Real estate purchases are often the most expensive item any individual will purchase. This transaction often involves a deposit, a small portion of a proposed offer on the piece of property set aside to ensure the seller the buyer is serious about the offer. The buyer generally places the deposit into escrow.
Who manages the escrow account? Florida state law requires a third party serve as the escrow agent. Generally, this individual is either the buyer or seller’s real estate brokerage or an attorney.
State law requires the escrow agent to hold the deposit in accordance with the terms of the contract. These terms generally include a provision that allows for the release of the deposit during the closing of the deal, unless the contract has specific terms that provide otherwise.
What are common escrow disputes? There are situations when a buyer may demand return of a deposit placed within escrow. The most common example involves a seller’s failure to properly accept the offer. In these cases, the escrow agent can often return the deposit to the buyer. Other disputes can involve the amount of escrow or when to complete a deposit.
If a dispute escalates, the buyer and seller may need to attempt mediation or arbitration to resolve the matter. These are both forms of alternative dispute resolution used to resolve a dispute before the parties move to traditional litigation. In addition to the expense related to the issue itself, the resolution may include liability for the losing party to cover attorney’s fees and court costs.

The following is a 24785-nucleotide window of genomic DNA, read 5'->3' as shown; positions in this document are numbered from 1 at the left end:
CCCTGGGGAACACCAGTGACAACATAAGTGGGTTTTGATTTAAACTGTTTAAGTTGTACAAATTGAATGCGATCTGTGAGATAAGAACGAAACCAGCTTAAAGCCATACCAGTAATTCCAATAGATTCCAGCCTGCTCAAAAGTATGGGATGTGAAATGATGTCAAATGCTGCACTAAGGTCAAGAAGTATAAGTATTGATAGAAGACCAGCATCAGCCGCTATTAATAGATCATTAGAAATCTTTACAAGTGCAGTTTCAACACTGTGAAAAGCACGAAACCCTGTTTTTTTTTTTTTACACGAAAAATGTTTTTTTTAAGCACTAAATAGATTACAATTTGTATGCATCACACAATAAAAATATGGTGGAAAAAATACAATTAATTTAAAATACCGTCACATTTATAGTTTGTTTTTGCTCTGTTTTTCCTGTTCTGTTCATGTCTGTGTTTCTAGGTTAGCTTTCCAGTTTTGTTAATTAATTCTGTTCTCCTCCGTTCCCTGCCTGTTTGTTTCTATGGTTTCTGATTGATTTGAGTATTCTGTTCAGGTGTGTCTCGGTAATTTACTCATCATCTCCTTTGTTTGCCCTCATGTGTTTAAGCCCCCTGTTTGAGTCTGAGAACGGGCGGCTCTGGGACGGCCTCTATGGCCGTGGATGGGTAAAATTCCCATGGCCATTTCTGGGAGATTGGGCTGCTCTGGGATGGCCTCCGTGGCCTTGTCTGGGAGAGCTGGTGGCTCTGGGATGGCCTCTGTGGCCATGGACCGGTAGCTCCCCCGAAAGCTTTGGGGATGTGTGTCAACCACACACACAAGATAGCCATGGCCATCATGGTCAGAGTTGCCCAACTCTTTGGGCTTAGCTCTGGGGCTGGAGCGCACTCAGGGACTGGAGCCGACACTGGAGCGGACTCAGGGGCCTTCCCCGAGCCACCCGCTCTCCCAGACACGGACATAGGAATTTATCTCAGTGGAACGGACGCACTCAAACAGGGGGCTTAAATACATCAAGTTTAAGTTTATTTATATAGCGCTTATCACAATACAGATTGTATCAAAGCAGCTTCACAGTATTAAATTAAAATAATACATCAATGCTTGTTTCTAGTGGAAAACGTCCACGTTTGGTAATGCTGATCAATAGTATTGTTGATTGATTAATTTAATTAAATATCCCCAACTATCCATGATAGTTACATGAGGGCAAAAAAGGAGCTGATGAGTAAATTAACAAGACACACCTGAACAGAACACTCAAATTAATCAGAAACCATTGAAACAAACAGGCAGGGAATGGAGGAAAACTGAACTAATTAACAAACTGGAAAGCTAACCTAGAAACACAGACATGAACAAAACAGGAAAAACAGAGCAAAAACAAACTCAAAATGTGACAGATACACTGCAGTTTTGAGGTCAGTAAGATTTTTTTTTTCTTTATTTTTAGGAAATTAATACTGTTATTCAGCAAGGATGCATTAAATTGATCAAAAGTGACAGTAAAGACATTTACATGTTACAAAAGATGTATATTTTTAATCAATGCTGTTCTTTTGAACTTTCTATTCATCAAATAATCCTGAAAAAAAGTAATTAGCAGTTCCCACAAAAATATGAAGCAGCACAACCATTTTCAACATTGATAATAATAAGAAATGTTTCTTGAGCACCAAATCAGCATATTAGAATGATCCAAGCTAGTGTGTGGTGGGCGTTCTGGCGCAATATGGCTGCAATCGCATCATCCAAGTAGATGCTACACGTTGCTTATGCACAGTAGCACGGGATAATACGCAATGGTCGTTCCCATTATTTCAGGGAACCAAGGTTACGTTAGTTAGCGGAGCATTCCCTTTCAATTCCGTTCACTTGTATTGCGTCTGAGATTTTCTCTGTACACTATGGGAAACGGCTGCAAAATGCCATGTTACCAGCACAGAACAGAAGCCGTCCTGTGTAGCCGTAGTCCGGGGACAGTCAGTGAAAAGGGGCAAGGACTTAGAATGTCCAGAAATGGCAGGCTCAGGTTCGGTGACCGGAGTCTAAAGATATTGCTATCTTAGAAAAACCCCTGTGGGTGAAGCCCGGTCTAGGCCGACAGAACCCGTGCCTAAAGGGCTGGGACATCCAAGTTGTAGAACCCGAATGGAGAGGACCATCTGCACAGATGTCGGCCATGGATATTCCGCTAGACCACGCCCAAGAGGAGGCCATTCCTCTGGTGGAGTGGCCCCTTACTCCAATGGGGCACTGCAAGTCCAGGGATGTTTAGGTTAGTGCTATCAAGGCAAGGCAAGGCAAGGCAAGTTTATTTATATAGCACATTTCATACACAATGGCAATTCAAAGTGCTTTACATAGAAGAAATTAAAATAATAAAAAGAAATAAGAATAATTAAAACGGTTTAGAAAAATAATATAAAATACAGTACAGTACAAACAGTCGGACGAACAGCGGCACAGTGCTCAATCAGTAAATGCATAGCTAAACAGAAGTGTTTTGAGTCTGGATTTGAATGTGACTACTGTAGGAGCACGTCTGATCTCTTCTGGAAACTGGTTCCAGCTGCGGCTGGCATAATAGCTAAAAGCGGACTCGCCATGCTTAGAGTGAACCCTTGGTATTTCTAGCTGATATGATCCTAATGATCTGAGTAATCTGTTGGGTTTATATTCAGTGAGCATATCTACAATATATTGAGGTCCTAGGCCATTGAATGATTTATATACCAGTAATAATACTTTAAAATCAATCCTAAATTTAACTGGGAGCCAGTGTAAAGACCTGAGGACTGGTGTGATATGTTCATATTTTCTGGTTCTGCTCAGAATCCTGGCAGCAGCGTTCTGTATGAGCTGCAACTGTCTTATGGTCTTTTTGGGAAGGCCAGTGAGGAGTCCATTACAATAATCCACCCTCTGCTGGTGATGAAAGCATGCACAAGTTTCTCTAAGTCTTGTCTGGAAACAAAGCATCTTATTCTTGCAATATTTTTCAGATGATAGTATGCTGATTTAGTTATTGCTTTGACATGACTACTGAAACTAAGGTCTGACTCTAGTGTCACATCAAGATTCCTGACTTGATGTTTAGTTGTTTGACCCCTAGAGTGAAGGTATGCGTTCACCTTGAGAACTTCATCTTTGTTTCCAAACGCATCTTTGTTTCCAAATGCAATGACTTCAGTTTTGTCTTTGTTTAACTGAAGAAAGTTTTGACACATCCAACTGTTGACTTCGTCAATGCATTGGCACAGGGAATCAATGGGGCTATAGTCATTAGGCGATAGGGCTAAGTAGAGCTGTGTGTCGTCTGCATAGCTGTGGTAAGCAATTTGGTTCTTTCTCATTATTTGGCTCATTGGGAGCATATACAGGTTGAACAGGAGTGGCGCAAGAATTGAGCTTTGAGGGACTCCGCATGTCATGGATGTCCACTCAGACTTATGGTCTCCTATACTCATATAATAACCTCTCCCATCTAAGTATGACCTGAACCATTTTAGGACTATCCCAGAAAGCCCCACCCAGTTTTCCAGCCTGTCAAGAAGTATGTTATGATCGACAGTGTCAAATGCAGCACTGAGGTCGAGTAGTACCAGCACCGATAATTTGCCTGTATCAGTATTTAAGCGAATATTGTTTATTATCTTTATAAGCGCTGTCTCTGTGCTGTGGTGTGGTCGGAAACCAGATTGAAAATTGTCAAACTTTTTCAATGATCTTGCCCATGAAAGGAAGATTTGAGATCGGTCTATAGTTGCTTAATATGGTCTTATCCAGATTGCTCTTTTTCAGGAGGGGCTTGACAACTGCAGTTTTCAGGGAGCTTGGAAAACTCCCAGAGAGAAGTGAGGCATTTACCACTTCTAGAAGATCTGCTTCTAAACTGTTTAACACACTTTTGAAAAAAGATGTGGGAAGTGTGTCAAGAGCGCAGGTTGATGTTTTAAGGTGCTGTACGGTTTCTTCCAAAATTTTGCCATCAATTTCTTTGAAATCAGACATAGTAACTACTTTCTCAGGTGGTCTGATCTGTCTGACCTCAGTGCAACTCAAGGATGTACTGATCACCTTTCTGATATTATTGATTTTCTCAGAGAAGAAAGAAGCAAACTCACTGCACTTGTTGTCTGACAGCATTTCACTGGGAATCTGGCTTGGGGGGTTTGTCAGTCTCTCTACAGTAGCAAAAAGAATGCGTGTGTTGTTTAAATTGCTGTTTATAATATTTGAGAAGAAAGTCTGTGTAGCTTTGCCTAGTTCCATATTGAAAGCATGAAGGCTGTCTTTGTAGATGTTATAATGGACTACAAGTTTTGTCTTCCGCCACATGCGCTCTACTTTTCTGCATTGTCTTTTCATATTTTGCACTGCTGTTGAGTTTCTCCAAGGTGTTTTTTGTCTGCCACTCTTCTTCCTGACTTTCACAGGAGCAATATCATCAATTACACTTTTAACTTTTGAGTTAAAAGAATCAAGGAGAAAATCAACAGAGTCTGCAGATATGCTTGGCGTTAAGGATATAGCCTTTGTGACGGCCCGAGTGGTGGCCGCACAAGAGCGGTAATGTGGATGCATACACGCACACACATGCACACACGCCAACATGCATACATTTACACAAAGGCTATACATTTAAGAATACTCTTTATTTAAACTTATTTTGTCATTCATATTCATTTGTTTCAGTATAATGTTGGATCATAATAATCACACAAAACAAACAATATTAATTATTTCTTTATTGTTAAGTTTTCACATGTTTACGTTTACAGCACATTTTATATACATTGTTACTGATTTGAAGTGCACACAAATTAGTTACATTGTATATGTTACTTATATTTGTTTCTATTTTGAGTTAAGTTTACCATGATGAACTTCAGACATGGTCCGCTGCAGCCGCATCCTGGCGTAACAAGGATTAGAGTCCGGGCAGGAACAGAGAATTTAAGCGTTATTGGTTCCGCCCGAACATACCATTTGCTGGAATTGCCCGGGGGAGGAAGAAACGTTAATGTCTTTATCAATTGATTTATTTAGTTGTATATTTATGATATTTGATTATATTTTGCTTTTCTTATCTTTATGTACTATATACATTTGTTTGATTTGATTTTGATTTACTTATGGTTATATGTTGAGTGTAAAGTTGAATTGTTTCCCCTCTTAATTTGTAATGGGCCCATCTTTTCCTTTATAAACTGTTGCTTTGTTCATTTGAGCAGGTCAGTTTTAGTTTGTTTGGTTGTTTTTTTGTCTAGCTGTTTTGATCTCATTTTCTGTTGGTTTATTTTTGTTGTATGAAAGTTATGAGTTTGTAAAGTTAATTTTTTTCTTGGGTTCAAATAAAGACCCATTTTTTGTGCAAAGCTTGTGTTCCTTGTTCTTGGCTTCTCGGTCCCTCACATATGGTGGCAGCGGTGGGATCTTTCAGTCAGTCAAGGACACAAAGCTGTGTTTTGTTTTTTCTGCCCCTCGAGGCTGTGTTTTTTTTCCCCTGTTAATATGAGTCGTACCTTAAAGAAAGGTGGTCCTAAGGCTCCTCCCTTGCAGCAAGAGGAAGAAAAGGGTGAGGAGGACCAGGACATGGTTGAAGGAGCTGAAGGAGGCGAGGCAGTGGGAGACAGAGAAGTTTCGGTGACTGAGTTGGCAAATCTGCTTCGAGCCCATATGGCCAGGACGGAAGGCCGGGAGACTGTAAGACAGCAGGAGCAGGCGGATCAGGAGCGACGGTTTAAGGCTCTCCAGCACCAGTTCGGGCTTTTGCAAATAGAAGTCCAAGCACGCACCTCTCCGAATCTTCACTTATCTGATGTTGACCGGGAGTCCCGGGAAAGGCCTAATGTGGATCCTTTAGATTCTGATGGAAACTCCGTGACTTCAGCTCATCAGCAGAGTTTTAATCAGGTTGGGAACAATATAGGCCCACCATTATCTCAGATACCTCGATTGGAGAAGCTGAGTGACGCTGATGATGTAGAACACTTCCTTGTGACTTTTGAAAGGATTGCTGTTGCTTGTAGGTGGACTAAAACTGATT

Will the escrow agent treat the parties differently? The escrow agent acts as a fiduciary. As such, this individual is required to conduct him or herself as a “reasonably prudent person” would with diligence to the escrow terms.
An escrow agent can be liable for any breach of this duty. The can translate to monetary awards by either party to the transaction or a fine from the state.